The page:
02/16/11-by Bridgette P. LaVictoire
It should not be surprising given the recent ruling in Iowa that there are a slew of states pushing to have marriage inequality and bigotry enshrined in their state Constitutions. North Carolina is one of those states where the drive to show just how bigoted they are will probably lead to a constitutional amendment that could be rendered moot by the US Supreme Court sometime soon either with the overturning of the Defense of Marriage Act or the upholding of the ruling against Prop 8 in California.
Equality North Carolina has sent an alert warning that Republican state Senator James Forrester has started circulating an amendment in order to find co-sponsors for it. Ian Palmquist, the group’s executive director, informed Qnotes that he has not seen a copy of the amendment, but he does not believe that the text has changed a lot from the other times that it has been proposed.
The proposed constitutional amendment, held at bay for seven years by the formerly Democratically-controlled legislature, would not only ban recognition of same-sex marriages but any kind of relationship recognition for gay couples. The amendment could also ban private companies based in the state from offering domestic partner benefits.
The amendment must pass through the legislature and then be passed by a majority of the state’s voters. It must pass by a three-fifths majority in both houses. It is not clear if they will be able to meet that requirement since the House has 120 members- 67 Republicans and 52 Democrats with one Independent. The amendment would need 72 to pass. Passage is all but assured in the Senate where, out of 50 seats, the Republicans hold 31. Thirty would be needed to pass the amendment in that chamber.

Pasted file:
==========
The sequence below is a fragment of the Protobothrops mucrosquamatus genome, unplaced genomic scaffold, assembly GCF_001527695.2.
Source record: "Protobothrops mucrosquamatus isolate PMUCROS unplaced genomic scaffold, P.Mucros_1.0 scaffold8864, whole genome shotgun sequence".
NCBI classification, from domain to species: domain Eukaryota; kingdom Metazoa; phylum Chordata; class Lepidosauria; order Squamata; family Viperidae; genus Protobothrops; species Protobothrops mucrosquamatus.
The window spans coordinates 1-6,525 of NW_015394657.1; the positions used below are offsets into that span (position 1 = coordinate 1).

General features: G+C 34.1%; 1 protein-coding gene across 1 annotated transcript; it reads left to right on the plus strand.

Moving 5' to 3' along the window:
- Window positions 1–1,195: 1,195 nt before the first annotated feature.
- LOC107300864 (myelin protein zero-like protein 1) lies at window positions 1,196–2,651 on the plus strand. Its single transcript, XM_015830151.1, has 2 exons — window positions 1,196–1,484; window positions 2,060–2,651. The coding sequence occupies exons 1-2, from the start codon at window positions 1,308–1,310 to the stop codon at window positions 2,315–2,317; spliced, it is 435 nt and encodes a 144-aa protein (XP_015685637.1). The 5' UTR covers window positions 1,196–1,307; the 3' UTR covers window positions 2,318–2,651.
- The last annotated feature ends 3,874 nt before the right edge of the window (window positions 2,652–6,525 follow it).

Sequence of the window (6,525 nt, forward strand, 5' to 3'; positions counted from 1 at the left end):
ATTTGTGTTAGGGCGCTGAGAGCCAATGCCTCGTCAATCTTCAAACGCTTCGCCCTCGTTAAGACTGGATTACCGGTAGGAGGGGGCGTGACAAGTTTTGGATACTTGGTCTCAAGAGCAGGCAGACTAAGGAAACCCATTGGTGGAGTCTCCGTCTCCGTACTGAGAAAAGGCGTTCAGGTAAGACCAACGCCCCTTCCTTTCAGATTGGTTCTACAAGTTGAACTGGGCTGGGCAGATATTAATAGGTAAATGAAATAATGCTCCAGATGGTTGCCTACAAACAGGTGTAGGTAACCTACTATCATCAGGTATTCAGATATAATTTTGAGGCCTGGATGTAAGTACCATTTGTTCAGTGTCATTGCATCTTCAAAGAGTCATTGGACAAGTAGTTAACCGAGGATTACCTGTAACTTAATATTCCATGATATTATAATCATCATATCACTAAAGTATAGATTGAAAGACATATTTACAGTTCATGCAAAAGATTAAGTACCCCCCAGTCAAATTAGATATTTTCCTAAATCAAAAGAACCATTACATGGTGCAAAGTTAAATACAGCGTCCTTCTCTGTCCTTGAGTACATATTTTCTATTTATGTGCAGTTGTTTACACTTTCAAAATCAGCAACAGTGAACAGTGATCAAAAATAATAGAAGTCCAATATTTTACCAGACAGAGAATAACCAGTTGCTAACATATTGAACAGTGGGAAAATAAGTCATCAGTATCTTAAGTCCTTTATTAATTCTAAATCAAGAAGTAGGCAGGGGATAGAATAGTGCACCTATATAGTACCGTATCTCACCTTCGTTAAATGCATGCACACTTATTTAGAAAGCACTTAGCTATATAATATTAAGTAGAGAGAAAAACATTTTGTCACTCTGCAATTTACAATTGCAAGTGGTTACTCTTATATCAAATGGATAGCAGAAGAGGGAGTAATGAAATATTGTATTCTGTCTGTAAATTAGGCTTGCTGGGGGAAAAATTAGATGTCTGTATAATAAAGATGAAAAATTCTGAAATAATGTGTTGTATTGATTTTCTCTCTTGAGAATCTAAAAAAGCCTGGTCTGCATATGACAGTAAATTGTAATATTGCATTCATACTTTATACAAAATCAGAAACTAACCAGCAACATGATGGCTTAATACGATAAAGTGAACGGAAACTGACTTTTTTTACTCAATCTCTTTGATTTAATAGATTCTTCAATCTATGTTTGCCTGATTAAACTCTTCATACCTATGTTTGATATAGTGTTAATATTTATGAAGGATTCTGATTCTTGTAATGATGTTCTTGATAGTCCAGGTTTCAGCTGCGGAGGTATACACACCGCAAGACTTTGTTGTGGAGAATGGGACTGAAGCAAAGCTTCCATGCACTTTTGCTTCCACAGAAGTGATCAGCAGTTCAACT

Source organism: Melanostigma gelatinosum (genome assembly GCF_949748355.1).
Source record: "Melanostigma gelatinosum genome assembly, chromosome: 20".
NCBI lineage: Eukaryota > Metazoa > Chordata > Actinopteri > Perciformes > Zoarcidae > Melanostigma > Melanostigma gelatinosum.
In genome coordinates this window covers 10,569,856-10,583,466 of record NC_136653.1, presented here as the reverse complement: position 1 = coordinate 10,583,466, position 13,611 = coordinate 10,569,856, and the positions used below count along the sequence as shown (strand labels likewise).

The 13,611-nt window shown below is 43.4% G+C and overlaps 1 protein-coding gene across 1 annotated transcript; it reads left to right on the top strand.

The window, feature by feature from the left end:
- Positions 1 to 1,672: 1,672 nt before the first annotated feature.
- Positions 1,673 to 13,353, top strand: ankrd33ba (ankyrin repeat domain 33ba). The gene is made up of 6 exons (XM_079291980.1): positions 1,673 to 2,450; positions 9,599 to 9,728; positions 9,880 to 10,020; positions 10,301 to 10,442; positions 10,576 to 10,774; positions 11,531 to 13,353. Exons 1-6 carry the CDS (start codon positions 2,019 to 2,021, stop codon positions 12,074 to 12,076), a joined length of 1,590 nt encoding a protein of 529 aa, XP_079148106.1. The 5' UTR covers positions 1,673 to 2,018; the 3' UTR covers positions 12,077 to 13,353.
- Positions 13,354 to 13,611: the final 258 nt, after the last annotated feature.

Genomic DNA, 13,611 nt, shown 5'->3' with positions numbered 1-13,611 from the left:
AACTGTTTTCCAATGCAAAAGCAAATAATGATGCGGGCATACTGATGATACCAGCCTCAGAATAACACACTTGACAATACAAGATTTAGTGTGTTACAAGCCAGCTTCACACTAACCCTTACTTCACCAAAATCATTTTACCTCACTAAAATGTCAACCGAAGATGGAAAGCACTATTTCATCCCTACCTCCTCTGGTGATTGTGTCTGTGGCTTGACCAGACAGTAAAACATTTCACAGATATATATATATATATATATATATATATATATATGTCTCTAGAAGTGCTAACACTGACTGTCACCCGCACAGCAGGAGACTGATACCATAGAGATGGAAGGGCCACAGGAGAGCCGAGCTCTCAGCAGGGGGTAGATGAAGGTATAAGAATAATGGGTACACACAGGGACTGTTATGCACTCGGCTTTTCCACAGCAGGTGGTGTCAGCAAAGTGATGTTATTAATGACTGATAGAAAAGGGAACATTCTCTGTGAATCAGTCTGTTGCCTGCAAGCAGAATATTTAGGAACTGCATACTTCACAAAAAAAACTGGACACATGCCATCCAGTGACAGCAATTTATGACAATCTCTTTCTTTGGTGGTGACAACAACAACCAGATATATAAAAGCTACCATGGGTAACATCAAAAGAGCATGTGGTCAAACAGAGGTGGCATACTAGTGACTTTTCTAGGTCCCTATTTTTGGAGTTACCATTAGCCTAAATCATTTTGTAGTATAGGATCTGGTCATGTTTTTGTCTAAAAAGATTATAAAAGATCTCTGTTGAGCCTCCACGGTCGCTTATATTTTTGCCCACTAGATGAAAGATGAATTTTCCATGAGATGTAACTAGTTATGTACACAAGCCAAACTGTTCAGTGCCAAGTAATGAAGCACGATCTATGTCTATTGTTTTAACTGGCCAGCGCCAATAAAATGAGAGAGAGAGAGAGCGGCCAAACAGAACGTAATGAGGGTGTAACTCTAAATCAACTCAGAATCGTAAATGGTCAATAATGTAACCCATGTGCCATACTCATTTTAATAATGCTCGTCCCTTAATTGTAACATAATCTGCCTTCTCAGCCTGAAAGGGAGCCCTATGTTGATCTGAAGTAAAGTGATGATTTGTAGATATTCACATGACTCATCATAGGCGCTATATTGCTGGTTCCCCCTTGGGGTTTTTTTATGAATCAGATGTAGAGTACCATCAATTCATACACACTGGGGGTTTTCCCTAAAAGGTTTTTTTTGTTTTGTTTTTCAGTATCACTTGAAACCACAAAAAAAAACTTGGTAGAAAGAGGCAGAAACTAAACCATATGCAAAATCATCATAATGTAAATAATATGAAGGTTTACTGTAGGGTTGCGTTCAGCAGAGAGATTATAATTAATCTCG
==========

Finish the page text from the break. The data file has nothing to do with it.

So far, Palmquist has not heard if the bill had a companion in the House, and was not sure if it had been filed yet.
Forrester’s move comes just one day after Equality North Carolina held its annual Day of Action at the state legislature. Just under 200 people from across the state traveled to Raleigh to meet with their elected officials and discuss issues important to the LGBT community.
“We had a great turnout and people had a good experience talking to their legislators,” Palmquist said. “We found some opportunities I think to engage some new legislators on our issues.”
Marriage equality would still face a huge hurdle in North Carolina where the tendency has been to be more socially conservative. It is likely that, should this pass the Assembly, it will pass in a vote by the general public.